This extremely rare piece is a Greek bronze frog fibula that dates to the Hellenistic Period, circa 3rd-1st century B.C., and is approximately 1.75 inches high. This piece is complete, save for the thin missing pin at the back, and has no repair and/or restoration. This piece has a beautiful and thick dark green patina, with some minute dark red highlights. This appealing piece has two bulging eyes, a wrinkled neck, indented spots, and folded legs. This piece also likely had a silver gilt, and minute silver deposits can be seen as well. The view of this piece is from the top, and is seen as it would be seen while sitting on the ground ready to jump. The back of this piece is slightly concave, and has the two pin attachments. The wearer of this fascinating piece may have wanted others to remember the myths, and according to Greek myth, the frog referred to fountain deities, and the mythical story of the goddess Latona: Latona, on one of her travels, stopped at a pond to satisfy her thirst, but the peasants gathered there prevented her from drinking, and the goddess in revenge, turned them all into frogs. (Another extremely rare analogous example was published in "Animals in Ancient Art from the Leo Mildenberg Collection", by Arielle Kozloff, Cleveland Museum of Art, 1981, no. 160. See attached photo.) The piece offered here hangs on a custom display stand, and can easily be removed. Ex: Joel Malter collection, Los Angeles, CA., circa 1980's. Ex: Private CA. collection, circa 1990's-2000's. (Note: Additional documentation is available to the purchaser.) I certify that this piece is authentic as to date, culture, and condition:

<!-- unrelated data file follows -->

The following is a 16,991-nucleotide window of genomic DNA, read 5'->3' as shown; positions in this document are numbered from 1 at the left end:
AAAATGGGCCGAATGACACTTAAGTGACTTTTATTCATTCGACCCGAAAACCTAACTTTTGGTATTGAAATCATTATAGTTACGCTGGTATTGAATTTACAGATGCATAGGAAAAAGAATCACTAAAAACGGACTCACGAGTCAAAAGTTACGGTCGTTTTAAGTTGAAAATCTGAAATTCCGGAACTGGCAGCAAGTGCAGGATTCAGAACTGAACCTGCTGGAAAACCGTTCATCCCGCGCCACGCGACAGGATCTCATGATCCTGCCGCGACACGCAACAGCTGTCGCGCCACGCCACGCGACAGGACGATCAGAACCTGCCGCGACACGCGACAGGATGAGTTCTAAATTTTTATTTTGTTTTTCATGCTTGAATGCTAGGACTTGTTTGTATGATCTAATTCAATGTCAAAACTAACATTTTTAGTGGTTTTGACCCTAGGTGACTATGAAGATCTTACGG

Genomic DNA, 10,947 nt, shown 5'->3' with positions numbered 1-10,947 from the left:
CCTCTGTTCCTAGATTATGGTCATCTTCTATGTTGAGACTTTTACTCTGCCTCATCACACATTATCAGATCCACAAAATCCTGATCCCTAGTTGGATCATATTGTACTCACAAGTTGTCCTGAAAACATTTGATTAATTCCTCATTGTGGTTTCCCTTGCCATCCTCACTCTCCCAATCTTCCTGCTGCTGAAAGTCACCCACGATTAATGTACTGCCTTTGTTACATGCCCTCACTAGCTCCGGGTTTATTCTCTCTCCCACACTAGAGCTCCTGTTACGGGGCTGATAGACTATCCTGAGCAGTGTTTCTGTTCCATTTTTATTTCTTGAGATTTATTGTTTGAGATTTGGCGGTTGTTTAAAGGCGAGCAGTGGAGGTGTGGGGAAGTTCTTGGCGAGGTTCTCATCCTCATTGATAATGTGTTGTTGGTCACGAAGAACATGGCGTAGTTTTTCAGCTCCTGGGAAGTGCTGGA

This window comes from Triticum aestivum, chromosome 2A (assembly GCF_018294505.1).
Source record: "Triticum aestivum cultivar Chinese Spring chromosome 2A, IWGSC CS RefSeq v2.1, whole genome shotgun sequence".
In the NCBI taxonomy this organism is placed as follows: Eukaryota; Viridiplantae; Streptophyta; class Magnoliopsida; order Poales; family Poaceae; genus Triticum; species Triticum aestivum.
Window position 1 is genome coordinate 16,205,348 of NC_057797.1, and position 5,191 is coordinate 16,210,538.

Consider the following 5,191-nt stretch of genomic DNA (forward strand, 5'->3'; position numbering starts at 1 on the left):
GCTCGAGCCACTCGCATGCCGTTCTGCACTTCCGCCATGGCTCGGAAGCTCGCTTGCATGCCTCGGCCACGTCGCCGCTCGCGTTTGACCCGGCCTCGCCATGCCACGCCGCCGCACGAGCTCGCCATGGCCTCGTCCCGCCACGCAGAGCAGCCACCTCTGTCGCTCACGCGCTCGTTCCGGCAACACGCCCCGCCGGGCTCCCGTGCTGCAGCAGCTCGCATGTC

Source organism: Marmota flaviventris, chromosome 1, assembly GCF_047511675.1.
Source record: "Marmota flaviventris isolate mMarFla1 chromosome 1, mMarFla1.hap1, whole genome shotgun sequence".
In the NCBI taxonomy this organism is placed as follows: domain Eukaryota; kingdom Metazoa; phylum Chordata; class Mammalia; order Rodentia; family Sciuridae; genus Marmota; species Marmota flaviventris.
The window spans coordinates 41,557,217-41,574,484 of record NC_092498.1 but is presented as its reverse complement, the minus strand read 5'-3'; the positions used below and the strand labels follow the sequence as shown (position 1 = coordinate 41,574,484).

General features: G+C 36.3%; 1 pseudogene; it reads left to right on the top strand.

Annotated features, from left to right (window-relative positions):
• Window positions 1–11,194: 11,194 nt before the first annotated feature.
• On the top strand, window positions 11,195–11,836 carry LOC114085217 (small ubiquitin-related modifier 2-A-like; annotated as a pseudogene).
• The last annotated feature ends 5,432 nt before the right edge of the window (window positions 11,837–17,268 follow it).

All Items : Antiques : Regional Art : Ancient World : Greek : Pre AD 1000 item #1396425